At a very young age, I witnessed domestic violence in a public place, on a walk to a downtown area in the town I lived in then. It was my oldest sister’s husband; they had no children, so I was the surrogate child for them. I don’t remember exactly what lead to the hyper awareness, but at the age of about five or six, I remember that walk. I won’t ever forget it. I know that the adult with me said “don’t look back,” and of course, I did. I saw him hit her. Not in the arm, but in the face.
The marriage didn’t last. Over time, she met a Lakota veteran from the Marine Corps, a hardworking farm hand who worked every day to make their (our) lives better. He was a kind man and years later I joined the Marines because of the role model I had.
Recently, I saw a play by a Cherokee playwright, Mary Kathryn Nagle titled, “Sliver of a Full Moon” about Native American women activists whose efforts led to the reauthorization of the Violence Against Women Act (called “VAWA”) in 2013. VAWA in 2013 has a new provision that restores jurisdiction to tribes over non- Native offenders who commit crimes against Native American women. What makes the play powerful are the stories of abuse and survival that Native women share.
The performance teaches the audience about tribal jurisdiction and Federal Indian Law. Federal Indian Law is the basis of Native American or American Indian Studies at most colleges and universities. The father of Native Studies is Vine Deloria Jr., a lawyer. His book, “Custer Died For Your Sins: An Indian Manifesto,” published in 1969 was the beginning. If you want to know anything having to do with Native American people in this country, you have to be familiar with Federal Indian Law. Or at least know the cases that are associated with key terms like jurisdiction on tribal lands. The key word again, is jurisdiction, and the play handles this complex legal term in ways that bring it to the level of women and children who are affected by laws that seem to favor everyone but them. It is a play that all Native women should see. It is a play that affects you at the level it is aimed at: as a Native American woman. One, who carries the Nation.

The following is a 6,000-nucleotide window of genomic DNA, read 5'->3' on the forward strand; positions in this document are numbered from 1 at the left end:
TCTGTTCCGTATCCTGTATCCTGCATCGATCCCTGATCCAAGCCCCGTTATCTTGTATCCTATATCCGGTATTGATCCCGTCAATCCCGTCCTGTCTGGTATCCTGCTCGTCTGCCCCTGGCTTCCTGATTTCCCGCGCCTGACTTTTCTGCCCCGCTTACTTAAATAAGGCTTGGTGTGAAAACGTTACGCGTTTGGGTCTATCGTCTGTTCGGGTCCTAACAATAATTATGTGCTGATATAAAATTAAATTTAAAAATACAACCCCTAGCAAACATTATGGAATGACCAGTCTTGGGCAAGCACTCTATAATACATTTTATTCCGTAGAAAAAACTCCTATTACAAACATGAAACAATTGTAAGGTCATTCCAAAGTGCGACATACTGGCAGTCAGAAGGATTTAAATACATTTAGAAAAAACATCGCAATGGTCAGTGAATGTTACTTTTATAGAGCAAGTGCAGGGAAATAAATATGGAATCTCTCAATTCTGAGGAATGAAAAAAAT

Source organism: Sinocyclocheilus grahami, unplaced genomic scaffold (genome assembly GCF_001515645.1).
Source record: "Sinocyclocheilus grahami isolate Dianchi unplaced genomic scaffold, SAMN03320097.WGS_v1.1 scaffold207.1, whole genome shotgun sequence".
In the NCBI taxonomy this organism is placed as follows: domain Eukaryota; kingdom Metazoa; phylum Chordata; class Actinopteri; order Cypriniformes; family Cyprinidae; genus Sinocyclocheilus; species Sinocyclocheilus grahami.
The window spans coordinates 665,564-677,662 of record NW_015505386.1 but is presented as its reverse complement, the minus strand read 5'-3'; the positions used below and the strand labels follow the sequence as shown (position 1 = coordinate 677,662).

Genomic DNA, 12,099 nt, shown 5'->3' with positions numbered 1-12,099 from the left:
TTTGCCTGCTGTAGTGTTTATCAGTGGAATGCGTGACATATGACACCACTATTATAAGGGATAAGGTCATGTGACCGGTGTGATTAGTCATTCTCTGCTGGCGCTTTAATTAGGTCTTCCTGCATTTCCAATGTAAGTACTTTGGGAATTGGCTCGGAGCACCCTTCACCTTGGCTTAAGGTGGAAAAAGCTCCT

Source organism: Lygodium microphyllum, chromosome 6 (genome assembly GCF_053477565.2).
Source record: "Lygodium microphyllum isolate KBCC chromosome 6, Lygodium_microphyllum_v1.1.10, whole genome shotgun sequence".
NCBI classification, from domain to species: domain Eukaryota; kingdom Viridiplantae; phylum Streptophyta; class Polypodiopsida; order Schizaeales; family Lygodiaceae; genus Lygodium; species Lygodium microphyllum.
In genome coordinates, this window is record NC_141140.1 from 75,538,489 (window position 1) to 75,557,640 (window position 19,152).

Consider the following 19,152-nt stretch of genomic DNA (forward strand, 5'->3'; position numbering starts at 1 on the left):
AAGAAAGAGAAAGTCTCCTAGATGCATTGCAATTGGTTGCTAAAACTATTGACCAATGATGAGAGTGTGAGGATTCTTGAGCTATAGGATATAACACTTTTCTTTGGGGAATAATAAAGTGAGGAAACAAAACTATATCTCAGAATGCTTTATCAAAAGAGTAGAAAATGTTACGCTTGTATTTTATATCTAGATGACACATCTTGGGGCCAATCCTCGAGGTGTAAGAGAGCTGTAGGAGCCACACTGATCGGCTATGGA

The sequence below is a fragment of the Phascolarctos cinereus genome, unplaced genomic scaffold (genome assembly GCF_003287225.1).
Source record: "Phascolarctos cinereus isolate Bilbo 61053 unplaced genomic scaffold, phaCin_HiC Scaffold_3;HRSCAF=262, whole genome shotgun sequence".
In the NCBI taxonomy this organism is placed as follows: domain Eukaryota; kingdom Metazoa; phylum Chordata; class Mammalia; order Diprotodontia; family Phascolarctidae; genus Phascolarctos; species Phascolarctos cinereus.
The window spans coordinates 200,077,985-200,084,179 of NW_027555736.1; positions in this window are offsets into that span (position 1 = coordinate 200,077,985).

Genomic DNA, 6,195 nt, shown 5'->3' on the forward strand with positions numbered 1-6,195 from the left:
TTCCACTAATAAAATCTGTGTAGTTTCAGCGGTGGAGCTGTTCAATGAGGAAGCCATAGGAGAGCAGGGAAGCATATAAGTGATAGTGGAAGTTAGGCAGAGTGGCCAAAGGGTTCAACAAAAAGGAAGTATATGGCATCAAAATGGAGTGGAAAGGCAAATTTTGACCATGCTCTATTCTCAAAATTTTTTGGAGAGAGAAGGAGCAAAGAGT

There is a warning, though, the play will bring up memories that may be ones associated with domestic violence that Native families are far too familiar with especially when alcohol or drugs are involved. For me, it brought up many questions, having to do with women as role models I had growing up with some of those experiences.
I remember my own mother saying her significant other (my dad) tried that once, when he was drunk, to strike her and she stopped him. My mother was a large woman who could break an apple in half with one movement of her strong hands. She told him, “I am not that kind of woman.” He never tried it again.
I had sisters whose marriages spanned many decades of my life, and often, those marriages didn’t last. I watched them, I listened, and I tried to learn. I remember once, when I was at a teacher’s workshop at Sicangu and on a long summer day, the teachers seemed to be falling asleep, so in my teaching monologue, I said, “My mom once told me, never marry a man you meet in a bar.” Suddenly the whole room erupted in laughter and everyone woke up. Many of the teachers were non-Native young women; at the end of the day, violence against women is colorless and pervasive.
VAWA will be reauthorized in 2018 and by that time, Native women in Alaska hope that they will be included in it as currently they are excluded (one exception). By that time, everyone hopes that full jurisdiction will be reinstated for all tribes in the lower 48 and inclusive of all 50 states. Until then we need to educate each other over what this means so that we can validate each other and move forward in strength. Remember, we are the ones that carry the nation.
(Contact Delphine Red Shirt at email@example.com)
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